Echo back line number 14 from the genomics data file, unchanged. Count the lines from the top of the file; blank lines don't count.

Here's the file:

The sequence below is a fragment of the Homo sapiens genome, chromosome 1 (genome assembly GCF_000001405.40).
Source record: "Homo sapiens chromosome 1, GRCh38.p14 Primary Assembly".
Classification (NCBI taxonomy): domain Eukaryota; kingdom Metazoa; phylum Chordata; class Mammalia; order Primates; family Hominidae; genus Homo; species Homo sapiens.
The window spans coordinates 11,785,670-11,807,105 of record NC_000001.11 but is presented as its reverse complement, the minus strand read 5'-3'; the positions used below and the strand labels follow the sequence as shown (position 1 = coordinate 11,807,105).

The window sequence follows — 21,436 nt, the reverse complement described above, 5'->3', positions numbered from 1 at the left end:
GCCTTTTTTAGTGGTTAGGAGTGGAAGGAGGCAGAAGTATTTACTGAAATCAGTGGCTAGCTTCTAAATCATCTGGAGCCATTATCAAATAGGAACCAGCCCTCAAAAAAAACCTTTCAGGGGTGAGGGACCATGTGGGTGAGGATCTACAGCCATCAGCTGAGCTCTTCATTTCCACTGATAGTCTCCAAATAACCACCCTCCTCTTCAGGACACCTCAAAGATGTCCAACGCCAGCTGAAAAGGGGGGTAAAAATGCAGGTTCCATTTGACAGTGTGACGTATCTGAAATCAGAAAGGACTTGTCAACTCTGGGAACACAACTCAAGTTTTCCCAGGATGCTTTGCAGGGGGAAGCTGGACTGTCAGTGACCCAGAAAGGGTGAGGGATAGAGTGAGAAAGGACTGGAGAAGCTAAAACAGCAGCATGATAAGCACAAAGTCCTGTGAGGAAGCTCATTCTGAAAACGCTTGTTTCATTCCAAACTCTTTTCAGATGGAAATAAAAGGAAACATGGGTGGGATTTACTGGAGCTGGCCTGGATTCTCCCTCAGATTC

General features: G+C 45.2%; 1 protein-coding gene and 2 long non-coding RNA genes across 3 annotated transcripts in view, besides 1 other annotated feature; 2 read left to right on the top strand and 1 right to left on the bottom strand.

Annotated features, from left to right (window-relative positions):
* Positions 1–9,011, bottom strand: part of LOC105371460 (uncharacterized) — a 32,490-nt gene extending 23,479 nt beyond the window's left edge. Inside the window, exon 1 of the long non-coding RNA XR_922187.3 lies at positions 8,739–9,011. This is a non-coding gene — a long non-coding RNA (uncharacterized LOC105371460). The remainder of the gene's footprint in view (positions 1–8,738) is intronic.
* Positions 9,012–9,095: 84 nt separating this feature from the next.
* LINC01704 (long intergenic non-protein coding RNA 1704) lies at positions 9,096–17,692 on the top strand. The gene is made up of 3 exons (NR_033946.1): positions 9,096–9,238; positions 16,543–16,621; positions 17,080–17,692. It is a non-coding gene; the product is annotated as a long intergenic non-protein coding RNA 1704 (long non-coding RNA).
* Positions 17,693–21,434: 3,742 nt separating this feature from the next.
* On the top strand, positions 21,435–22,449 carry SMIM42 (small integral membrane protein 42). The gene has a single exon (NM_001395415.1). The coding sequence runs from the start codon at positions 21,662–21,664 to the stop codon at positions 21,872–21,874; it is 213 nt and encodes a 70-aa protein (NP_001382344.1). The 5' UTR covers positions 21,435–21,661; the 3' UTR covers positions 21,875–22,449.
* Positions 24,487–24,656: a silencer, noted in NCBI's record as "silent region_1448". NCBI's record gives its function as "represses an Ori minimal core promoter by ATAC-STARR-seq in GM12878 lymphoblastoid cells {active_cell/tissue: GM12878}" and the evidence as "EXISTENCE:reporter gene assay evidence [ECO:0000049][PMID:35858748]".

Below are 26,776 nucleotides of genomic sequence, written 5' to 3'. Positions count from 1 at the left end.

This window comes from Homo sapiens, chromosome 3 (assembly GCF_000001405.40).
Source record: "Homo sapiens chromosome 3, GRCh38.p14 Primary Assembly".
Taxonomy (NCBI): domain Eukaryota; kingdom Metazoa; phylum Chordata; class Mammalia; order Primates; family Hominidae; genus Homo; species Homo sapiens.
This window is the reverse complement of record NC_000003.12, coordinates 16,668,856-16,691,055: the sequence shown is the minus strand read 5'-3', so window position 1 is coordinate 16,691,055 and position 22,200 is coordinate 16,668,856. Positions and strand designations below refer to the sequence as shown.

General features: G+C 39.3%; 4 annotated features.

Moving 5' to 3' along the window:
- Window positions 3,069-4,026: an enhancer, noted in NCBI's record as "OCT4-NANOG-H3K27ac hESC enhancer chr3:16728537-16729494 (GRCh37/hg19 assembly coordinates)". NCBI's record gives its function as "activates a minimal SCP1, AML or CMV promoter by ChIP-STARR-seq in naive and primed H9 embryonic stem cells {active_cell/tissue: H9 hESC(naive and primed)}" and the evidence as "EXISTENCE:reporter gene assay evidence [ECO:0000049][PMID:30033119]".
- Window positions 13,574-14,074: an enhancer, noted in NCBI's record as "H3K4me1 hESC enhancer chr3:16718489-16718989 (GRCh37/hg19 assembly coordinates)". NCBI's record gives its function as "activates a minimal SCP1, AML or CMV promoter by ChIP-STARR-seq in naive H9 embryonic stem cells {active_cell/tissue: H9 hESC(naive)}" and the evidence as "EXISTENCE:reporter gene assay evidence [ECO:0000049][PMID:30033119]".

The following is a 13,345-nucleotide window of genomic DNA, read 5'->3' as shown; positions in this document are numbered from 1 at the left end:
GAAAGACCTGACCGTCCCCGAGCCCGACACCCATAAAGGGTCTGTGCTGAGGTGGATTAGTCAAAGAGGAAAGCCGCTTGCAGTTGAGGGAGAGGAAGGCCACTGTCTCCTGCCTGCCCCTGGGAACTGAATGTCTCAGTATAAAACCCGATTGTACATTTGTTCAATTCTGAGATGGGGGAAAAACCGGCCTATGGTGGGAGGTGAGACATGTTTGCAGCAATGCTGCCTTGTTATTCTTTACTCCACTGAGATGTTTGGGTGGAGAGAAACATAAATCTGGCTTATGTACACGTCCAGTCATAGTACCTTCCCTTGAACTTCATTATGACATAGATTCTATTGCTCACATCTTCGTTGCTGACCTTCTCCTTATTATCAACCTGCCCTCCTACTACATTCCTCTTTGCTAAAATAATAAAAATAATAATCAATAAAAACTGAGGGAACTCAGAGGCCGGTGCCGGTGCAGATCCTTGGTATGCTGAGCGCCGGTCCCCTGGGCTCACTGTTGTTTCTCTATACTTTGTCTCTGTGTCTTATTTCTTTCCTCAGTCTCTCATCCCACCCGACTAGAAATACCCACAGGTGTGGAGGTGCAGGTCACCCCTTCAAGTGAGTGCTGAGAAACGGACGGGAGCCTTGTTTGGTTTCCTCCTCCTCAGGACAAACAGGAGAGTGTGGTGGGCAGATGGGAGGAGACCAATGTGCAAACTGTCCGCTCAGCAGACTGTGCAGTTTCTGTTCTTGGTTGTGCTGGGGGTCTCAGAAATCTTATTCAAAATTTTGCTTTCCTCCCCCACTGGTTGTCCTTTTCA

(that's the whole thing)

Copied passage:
* Positions 24,487–24,656: a silencer, noted in NCBI's record as "silent region_1448". NCBI's record gives its function as "represses an Ori minimal core promoter by ATAC-STARR-seq in GM12878 lymphoblastoid cells {active_cell/tissue: GM12878}" and the evidence as "EXISTENCE:reporter gene assay evidence [ECO:0000049][PMID:35858748]".